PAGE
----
The purpose of this paper is to help the PT. Bank Central Asia, Tbk in measuring the level of risk exposure and identify the need to control IT risk management at PT. Bank Central Asia, Tbk. Conducted research methodology, field observation, library research, interviews and gave questionnaires to the relevant parties, perform data analysis, as well as measuring the risk of using the approach of FMEA (Failure Mode and Effect Analysis). The results achieved in this study is to facilitate the ma...

  8. Pyogenic liver abscess: Differences in etiology and treatment in Southeast Asia and Central Europe

    Herwig; Cerwenka


    Knowledge of etiology and timely treatment of underlying causes,when possible,play an important role in the successful therapy of patients with pyogenic liver abscess (PLA).Recent publications from Central Europe and Southeast Asia hint at considerable differences in etiology.In this article,we aim to elaborate these differences and their therapeutic implications.Apart from some special types of PLA that are comparable in Southeast Asia and Central Europe (such as posttraumatic or postprocedural PLA),there ...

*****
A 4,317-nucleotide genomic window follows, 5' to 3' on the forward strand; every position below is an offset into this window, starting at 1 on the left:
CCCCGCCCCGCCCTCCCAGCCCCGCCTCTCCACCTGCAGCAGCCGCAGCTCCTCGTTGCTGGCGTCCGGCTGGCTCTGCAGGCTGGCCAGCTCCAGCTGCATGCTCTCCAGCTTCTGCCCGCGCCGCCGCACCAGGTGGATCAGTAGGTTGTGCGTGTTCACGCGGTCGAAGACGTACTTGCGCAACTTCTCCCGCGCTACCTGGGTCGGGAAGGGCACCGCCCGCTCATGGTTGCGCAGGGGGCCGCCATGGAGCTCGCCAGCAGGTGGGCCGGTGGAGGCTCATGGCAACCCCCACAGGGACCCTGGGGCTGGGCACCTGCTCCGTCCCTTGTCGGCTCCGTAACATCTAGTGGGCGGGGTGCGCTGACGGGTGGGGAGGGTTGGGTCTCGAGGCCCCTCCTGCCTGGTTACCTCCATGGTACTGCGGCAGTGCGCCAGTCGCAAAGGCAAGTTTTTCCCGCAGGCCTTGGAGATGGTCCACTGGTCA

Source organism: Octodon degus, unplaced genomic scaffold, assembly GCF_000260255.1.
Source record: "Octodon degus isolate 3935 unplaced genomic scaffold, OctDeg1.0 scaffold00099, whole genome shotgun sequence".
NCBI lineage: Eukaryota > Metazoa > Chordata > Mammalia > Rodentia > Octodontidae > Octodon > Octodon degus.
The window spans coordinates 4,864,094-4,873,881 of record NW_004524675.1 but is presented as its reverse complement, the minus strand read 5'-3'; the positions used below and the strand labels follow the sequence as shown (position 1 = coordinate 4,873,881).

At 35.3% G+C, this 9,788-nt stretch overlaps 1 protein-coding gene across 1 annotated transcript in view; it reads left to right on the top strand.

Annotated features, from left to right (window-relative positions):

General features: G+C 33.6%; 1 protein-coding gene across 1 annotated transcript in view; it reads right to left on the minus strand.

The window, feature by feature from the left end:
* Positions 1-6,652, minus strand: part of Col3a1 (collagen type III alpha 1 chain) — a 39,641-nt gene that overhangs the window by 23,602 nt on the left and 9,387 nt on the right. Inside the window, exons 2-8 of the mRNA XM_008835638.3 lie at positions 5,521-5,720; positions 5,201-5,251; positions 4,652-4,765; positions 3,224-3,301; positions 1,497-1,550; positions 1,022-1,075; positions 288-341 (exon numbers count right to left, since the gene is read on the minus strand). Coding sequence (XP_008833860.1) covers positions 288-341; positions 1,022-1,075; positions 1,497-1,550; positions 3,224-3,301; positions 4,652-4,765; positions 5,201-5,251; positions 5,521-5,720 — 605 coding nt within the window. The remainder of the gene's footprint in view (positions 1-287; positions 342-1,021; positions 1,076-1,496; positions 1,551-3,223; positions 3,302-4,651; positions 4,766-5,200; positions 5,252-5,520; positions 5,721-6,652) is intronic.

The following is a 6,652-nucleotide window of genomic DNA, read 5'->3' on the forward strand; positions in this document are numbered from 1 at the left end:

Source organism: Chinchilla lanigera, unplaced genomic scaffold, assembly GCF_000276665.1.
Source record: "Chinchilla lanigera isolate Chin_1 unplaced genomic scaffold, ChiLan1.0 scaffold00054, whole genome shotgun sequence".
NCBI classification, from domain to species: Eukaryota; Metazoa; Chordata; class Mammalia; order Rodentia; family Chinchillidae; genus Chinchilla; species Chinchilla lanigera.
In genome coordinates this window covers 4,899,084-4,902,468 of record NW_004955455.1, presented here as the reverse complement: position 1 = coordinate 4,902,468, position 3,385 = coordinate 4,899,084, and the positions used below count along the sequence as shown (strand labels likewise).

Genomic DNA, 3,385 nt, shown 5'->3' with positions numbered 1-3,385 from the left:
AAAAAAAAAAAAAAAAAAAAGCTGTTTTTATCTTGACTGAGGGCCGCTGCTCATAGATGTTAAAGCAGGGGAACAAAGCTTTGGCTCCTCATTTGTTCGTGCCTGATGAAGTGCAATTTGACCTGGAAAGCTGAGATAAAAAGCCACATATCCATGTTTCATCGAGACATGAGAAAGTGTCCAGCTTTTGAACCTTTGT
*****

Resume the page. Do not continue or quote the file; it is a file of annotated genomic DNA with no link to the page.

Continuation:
9. The balancing role of Turkey for the influence of China in Central Asia

    Gur, Mehmet


    Today, there is a dynamic new ‘Great Game’ in Central Asia engaging multiple players and institutions who compete for influence in Central Asia, such as the Russian-dominated Collective Security Treaty Organization, the U.S.-dominated NATO Partnership for Peace Program, and the Sino-Russian-dominated Shanghai Cooperation Organization. Of all the players, China is clearly one of the most dominant. China’s authoritarian regime, domestic problems, and huge energy demands hold potential threats f...

  10. Asia's coal and clean coal technology market potential